Shaping the Drawer Pull
The table’s complex-shaped drawer pull matches the pulls on Mike’s dresser. Cut out a blank from 8/4 stock planed down to 1-1⁄4″ thick, then transfer the curved shape and angled ends of the pull onto the blank and cut it out with a band saw. The pull’s profile is shown in the Drawing. A strip sander is helpful for smoothing the stepped sections of the top, but you can use files and sanding strips just as well. With a sharp chisel and/or a knife, create a slight curve on the ends of the stepped face of the pull. Next, shape the concave curved sides of the pull, either with a carving gouge, or if you’ve got a steady hand, with a die grinder fitted with an oval-shaped burr. After roughing out both sides of the pull, use a sharp curved cabinet scraper to refine the shape, then finish with sandpaper, working from coarse to finer grits.
Forming Plugs and Splines
There are a total of 24 plugs that decorate the table: 20 on the legs and four on the top’s breadboard ends. To make the plugs, start by cutting a 3/8″ x 3/8″ “log” from African blackwood or ebony (to match those on Mike’s bedroom set), then shape and slice off the individual plugs. Trim both ends of the log square using a smoothcutting, fine-toothed crosscutting blade, then put a small 45° chamfer all around the edges of each end of the log. An easy way to do this is to make a 45° angle jig out of plywood and use it with a benchtop strip or disc sander. Give the ends a quick polish using a flap sander chucked in the drill press, then cut off a 3/16″-long plug from each end of the log. This yields two plugs per cycle. Repeat the chamfering, polishing and cutoff process to make about a half dozen more plugs than you need and pick the best-looking ones for the table.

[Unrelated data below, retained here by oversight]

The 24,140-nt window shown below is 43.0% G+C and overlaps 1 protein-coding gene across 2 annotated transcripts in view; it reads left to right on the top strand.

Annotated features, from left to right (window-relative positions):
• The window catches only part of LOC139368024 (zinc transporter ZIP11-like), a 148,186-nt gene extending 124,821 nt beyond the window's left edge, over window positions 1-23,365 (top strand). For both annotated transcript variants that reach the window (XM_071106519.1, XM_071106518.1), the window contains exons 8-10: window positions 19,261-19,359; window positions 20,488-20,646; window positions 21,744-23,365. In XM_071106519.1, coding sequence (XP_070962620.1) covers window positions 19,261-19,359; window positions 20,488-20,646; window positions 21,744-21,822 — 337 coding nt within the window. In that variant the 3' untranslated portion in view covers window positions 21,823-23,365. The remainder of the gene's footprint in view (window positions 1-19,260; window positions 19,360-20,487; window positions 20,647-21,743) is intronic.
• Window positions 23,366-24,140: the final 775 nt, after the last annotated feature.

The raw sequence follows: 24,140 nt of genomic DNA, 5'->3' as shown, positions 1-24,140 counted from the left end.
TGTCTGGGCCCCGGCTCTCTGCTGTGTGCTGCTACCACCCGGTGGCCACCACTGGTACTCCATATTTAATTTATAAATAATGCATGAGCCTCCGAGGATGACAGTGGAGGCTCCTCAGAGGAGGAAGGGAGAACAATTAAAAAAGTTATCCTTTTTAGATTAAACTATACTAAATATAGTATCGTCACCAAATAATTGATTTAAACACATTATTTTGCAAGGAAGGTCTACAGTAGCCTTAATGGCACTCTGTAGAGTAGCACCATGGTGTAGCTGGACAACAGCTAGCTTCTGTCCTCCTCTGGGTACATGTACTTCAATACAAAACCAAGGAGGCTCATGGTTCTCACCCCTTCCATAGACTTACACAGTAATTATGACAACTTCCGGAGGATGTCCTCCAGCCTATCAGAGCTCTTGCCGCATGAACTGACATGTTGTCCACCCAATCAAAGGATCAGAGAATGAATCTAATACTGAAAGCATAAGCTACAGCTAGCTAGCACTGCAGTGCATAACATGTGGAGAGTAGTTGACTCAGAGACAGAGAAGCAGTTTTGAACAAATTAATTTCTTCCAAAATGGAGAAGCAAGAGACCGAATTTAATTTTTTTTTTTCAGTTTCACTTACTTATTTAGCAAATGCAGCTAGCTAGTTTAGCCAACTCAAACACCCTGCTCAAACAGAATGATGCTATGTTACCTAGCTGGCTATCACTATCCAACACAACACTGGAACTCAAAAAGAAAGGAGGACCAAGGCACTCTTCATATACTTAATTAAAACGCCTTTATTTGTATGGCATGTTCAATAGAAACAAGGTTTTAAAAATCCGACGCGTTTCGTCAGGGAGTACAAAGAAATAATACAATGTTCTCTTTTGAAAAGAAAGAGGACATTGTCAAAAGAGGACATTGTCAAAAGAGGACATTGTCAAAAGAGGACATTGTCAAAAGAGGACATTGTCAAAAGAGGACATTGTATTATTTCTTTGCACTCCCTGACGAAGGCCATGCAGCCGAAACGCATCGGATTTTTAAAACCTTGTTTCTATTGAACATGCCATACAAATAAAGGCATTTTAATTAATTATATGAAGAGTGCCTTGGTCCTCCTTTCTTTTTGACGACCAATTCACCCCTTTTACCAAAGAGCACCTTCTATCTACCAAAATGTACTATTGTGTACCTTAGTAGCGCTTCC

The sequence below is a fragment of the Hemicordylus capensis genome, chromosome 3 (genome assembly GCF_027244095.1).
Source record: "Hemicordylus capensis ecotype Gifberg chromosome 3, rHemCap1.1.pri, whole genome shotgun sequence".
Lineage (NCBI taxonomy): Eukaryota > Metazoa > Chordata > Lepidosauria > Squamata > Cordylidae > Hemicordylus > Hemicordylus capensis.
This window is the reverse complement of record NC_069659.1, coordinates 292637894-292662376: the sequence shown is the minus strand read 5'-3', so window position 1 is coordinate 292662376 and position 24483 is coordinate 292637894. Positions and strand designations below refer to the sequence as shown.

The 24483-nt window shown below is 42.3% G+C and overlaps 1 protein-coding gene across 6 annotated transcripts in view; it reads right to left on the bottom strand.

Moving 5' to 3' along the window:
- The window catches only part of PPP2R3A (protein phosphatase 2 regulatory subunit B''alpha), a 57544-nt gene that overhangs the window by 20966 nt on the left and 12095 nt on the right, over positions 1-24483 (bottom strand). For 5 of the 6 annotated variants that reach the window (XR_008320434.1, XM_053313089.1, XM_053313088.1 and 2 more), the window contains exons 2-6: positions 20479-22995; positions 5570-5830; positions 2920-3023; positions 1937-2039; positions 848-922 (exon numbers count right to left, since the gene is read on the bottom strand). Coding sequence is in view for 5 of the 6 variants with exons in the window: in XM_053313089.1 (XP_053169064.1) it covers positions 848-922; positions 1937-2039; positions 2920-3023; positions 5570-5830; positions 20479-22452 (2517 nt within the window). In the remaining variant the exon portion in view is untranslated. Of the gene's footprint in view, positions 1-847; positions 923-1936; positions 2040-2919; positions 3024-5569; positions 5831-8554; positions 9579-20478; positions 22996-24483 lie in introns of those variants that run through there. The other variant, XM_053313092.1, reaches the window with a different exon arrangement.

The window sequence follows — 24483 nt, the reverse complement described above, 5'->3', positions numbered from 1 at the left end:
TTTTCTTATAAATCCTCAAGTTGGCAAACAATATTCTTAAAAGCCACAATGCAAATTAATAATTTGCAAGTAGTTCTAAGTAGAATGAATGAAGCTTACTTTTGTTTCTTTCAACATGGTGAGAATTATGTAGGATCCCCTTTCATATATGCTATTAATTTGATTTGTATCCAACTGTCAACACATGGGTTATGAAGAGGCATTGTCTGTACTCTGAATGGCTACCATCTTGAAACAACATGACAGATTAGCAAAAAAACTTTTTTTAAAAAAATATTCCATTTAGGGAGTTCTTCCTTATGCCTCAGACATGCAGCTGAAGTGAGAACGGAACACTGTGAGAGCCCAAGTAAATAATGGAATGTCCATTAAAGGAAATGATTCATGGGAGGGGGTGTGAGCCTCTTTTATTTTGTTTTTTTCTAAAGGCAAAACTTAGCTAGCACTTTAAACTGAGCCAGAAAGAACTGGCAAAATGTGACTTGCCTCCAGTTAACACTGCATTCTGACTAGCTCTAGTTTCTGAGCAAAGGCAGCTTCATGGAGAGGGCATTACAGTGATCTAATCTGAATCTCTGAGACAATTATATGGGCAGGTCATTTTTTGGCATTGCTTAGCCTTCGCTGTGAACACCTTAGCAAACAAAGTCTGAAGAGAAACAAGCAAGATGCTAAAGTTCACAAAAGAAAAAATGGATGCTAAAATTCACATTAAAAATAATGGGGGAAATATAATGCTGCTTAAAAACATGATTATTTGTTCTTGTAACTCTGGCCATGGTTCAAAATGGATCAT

The two L-shaped splines, which adorn the front corners of the top, are cut from a 3/16″-thick, 1/2″ x 2″ piece of blackwood or ebony using the band saw or scrollsaw. Use a strip sander or sanding block to put a small chamfer on the outsidefacing edges of the splines, and flap sand the splines smooth.
Sanding and Finishing
Before proceeding with finishing, it’s important to dry-assemble the entire table to see that it fits together properly. Use clamp pads and don’t over-tighten the clamps, to prevent denting the wood. Then, use a rubber or dead-blow mallet to gently take it apart.
To get a clean, even finish, it’s best to sand and finish all the mahogany parts before gluing the table together. Start sanding with 120-grit paper, then 180-grit and finally 220-grit. Wipe the wood down with distilled water applied with a sponge or damp cloth to raise the grain. When the wood dries, re-sand lightly with 240-grit paper. If you want the table to match the rest of Mike’s bedroom set, stain the mahogany using a blend of Lockwood red and brown mahogany aniline dyes. Wear rubber gloves to keep moisture from your fingers from smudging the dye. Then, apply two coats of satin wipe-on polyurethane finish.